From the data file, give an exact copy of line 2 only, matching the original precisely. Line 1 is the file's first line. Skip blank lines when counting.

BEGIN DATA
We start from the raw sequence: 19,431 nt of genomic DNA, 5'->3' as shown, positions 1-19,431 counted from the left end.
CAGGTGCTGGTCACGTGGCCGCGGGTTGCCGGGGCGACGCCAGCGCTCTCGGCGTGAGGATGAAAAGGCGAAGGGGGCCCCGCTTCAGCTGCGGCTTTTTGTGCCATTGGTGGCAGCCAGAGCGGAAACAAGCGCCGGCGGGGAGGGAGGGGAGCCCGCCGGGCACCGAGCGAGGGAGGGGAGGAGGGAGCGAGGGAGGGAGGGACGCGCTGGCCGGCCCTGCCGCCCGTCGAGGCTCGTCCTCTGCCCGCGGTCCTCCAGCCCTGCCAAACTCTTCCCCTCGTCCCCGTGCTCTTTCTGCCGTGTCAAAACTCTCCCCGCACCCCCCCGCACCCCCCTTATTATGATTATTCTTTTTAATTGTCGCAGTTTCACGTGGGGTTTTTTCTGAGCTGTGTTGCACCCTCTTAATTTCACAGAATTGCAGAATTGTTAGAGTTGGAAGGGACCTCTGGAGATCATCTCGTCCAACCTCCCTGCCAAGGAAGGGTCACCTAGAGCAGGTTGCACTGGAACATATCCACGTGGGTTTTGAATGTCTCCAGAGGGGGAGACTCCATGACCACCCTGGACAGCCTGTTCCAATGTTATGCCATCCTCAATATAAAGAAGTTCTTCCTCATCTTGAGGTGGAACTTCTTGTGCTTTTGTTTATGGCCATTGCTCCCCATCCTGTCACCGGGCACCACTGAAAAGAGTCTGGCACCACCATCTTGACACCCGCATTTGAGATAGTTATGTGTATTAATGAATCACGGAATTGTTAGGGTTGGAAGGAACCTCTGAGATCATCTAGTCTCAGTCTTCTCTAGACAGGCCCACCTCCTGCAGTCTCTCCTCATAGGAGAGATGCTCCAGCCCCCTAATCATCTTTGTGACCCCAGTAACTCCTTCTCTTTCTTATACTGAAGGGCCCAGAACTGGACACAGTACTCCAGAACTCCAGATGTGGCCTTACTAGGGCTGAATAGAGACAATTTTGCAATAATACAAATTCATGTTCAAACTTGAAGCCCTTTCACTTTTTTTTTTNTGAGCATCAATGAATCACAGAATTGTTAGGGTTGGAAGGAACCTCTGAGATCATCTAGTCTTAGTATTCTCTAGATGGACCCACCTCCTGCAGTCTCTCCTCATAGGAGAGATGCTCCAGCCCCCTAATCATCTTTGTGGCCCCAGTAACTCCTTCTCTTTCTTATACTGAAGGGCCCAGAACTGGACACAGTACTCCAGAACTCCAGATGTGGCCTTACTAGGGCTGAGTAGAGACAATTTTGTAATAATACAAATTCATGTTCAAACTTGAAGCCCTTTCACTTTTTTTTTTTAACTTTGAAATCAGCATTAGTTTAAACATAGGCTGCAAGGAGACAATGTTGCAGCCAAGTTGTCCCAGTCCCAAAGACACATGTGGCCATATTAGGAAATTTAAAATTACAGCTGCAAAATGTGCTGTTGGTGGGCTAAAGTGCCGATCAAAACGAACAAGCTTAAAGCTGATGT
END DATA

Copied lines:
CAGGTGCTGGTCACGTGGCCGCGGGTTGCCGGGGCGACGCCAGCGCTCTCGGCGTGAGGATGAAAAGGCGAAGGGGGCCCCGCTTCAGCTGCGGCTTTTTGTGCCATTGGTGGCAGCCAGAGCGGAAACAAGCGCCGGCGGGGAGGGAGGGGAGCCCGCCGGGCACCGAGCGAGGGAGGGGAGGAGGGAGCGAGGGAGGGAGGGACGCGCTGGCCGGCCCTGCCGCCCGTCGAGGCTCGTCCTCTGCCCGCGGTCCTCCAGCCCTGCCAAACTCTTCCCCTCGTCCCCGTGCTCTTTCTGCCGTGTCAAAACTCTCCCCGCACCCCCCCGCACCCCCCTTATTATGATTATTCTTTTTAATTGTCGCAGTTTCACGTGGGGTTTTTTCTGAGCTGTGTTGCACCCTCTTAATTTCACAGAATTGCAGAATTGTTAGAGTTGGAAGGGACCTCTGGAGATCATCTCGTCCAACCTCCCTGCCAAGGAAGGGTCACCTAGAGCAGGTTGCACTGGAACATATCCACGTGGGTTTTGAATGTCTCCAGAGGGGGAGACTCCATGACCACCCTGGACAGCCTGTTCCAATGTTATGCCATCCTCAATATAAAGAAGTTCTTCCTCATCTTGAGGTGGAACTTCTTGTGCTTTTGTTTATGGCCATTGCTCCCCATCCTGTCACCGGGCACCACTGAAAAGAGTCTGGCACCACCATCTTGACACCCGCATTTGAGATAGTTATGTGTATTAATGAATCACGGAATTGTTAGGGTTGGAAGGAACCTCTGAGATCATCTAGTCTCAGTCTTCTCTAGACAGGCCCACCTCCTGCAGTCTCTCCTCATAGGAGAGATGCTCCAGCCCCCTAATCATCTTTGTGACCCCAGTAACTCCTTCTCTTTCTTATACTGAAGGGCCCAGAACTGGACACAGTACTCCAGAACTCCAGATGTGGCCTTACTAGGGCTGAATAGAGACAATTTTGCAATAATACAAATTCATGTTCAAACTTGAAGCCCTTTCACTTTTTTTTTTNTGAGCATCAATGAATCACAGAATTGTTAGGGTTGGAAGGAACCTCTGAGATCATCTAGTCTTAGTATTCTCTAGATGGACCCACCTCCTGCAGTCTCTCCTCATAGGAGAGATGCTCCAGCCCCCTAATCATCTTTGTGGCCCCAGTAACTCCTTCTCTTTCTTATACTGAAGGGCCCAGAACTGGACACAGTACTCCAGAACTCCAGATGTGGCCTTACTAGGGCTGAGTAGAGACAATTTTGTAATAATACAAATTCATGTTCAAACTTGAAGCCCTTTCACTTTTTTTTTTTAACTTTGAAATCAGCATTAGTTTAAACATAGGCTGCAAGGAGACAATGTTGCAGCCAAGTTGTCCCAGTCCCAAAGACACATGTGGCCATATTAGGAAATTTAAAATTACAGCTGCAAAATGTGCTGTTGGTGGGCTAAAGTGCCGATCAAAACGAACAAGCTTAAAGCTGATGT